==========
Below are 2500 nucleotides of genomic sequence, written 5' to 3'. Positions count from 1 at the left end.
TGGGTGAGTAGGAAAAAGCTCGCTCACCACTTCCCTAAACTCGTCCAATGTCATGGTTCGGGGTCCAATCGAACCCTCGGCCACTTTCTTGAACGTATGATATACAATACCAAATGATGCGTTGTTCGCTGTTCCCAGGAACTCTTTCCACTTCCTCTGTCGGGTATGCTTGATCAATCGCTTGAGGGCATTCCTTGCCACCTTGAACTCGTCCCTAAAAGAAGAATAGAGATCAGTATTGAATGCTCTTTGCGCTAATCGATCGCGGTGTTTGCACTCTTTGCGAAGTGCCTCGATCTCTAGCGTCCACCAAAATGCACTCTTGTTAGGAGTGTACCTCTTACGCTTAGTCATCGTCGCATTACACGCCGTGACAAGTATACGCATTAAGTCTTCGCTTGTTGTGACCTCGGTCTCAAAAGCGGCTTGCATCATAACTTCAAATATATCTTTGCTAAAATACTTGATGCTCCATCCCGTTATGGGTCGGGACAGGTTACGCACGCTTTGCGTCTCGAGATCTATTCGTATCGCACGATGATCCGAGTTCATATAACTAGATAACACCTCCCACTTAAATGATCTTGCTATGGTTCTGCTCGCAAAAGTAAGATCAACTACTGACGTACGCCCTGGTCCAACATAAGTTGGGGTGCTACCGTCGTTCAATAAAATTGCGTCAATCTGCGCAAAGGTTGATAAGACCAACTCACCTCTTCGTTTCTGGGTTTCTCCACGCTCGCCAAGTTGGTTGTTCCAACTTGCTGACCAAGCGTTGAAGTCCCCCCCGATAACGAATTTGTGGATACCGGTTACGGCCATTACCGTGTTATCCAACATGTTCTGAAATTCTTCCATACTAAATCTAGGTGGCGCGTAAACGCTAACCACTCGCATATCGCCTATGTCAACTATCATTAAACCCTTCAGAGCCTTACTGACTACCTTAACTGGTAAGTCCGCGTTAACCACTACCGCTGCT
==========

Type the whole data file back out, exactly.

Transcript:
Below are 2500 nucleotides of genomic sequence, written 5' to 3'. Positions count from 1 at the left end.
TGGGTGAGTAGGAAAAAGCTCGCTCACCACTTCCCTAAACTCGTCCAATGTCATGGTTCGGGGTCCAATCGAACCCTCGGCCACTTTCTTGAACGTATGATATACAATACCAAATGATGCGTTGTTCGCTGTTCCCAGGAACTCTTTCCACTTCCTCTGTCGGGTATGCTTGATCAATCGCTTGAGGGCATTCCTTGCCACCTTGAACTCGTCCCTAAAAGAAGAATAGAGATCAGTATTGAATGCTCTTTGCGCTAATCGATCGCGGTGTTTGCACTCTTTGCGAAGTGCCTCGATCTCTAGCGTCCACCAAAATGCACTCTTGTTAGGAGTGTACCTCTTACGCTTAGTCATCGTCGCATTACACGCCGTGACAAGTATACGCATTAAGTCTTCGCTTGTTGTGACCTCGGTCTCAAAAGCGGCTTGCATCATAACTTCAAATATATCTTTGCTAAAATACTTGATGCTCCATCCCGTTATGGGTCGGGACAGGTTACGCACGCTTTGCGTCTCGAGATCTATTCGTATCGCACGATGATCCGAGTTCATATAACTAGATAACACCTCCCACTTAAATGATCTTGCTATGGTTCTGCTCGCAAAAGTAAGATCAACTACTGACGTACGCCCTGGTCCAACATAAGTTGGGGTGCTACCGTCGTTCAATAAAATTGCGTCAATCTGCGCAAAGGTTGATAAGACCAACTCACCTCTTCGTTTCTGGGTTTCTCCACGCTCGCCAAGTTGGTTGTTCCAACTTGCTGACCAAGCGTTGAAGTCCCCCCCGATAACGAATTTGTGGATACCGGTTACGGCCATTACCGTGTTATCCAACATGTTCTGAAATTCTTCCATACTAAATCTAGGTGGCGCGTAAACGCTAACCACTCGCATATCGCCTATGTCAACTATCATTAAACCCTTCAGAGCCTTACTGACTACCTTAACTGGTAAGTCCGCGTTAACCACTACCGCTGCT